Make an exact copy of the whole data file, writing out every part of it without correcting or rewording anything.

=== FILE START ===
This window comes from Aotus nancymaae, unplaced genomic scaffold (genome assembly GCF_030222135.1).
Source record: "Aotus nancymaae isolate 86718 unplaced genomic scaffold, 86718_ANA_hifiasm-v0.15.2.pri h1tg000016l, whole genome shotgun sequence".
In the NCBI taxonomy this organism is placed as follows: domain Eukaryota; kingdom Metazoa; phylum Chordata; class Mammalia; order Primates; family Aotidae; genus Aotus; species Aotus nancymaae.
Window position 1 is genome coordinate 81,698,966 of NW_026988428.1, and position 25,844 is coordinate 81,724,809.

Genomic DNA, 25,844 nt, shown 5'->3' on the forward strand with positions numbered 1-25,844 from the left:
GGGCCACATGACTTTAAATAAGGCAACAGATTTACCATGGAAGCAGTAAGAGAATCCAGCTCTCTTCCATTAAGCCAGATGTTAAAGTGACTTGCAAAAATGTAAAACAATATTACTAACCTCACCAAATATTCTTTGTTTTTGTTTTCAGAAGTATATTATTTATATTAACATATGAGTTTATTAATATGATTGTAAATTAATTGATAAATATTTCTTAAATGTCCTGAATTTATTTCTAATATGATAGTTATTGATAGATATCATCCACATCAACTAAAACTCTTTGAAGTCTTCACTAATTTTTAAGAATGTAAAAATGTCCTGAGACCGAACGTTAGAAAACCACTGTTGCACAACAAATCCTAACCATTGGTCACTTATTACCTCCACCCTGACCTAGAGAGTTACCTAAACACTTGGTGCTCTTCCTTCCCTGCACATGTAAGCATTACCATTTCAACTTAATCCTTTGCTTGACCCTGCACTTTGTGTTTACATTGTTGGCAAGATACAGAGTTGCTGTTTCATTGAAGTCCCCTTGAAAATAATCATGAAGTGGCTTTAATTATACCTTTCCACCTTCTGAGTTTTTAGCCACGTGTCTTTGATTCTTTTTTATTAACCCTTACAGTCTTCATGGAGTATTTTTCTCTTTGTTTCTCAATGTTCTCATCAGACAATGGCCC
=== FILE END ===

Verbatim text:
This window comes from Aotus nancymaae, unplaced genomic scaffold (genome assembly GCF_030222135.1).
Source record: "Aotus nancymaae isolate 86718 unplaced genomic scaffold, 86718_ANA_hifiasm-v0.15.2.pri h1tg000016l, whole genome shotgun sequence".
In the NCBI taxonomy this organism is placed as follows: domain Eukaryota; kingdom Metazoa; phylum Chordata; class Mammalia; order Primates; family Aotidae; genus Aotus; species Aotus nancymaae.
Window position 1 is genome coordinate 81,698,966 of NW_026988428.1, and position 25,844 is coordinate 81,724,809.

Genomic DNA, 25,844 nt, shown 5'->3' on the forward strand with positions numbered 1-25,844 from the left:
GGGCCACATGACTTTAAATAAGGCAACAGATTTACCATGGAAGCAGTAAGAGAATCCAGCTCTCTTCCATTAAGCCAGATGTTAAAGTGACTTGCAAAAATGTAAAACAATATTACTAACCTCACCAAATATTCTTTGTTTTTGTTTTCAGAAGTATATTATTTATATTAACATATGAGTTTATTAATATGATTGTAAATTAATTGATAAATATTTCTTAAATGTCCTGAATTTATTTCTAATATGATAGTTATTGATAGATATCATCCACATCAACTAAAACTCTTTGAAGTCTTCACTAATTTTTAAGAATGTAAAAATGTCCTGAGACCGAACGTTAGAAAACCACTGTTGCACAACAAATCCTAACCATTGGTCACTTATTACCTCCACCCTGACCTAGAGAGTTACCTAAACACTTGGTGCTCTTCCTTCCCTGCACATGTAAGCATTACCATTTCAACTTAATCCTTTGCTTGACCCTGCACTTTGTGTTTACATTGTTGGCAAGATACAGAGTTGCTGTTTCATTGAAGTCCCCTTGAAAATAATCATGAAGTGGCTTTAATTATACCTTTCCACCTTCTGAGTTTTTAGCCACGTGTCTTTGATTCTTTTTTATTAACCCTTACAGTCTTCATGGAGTATTTTTCTCTTTGTTTCTCAATGTTCTCATCAGACAATGGCCC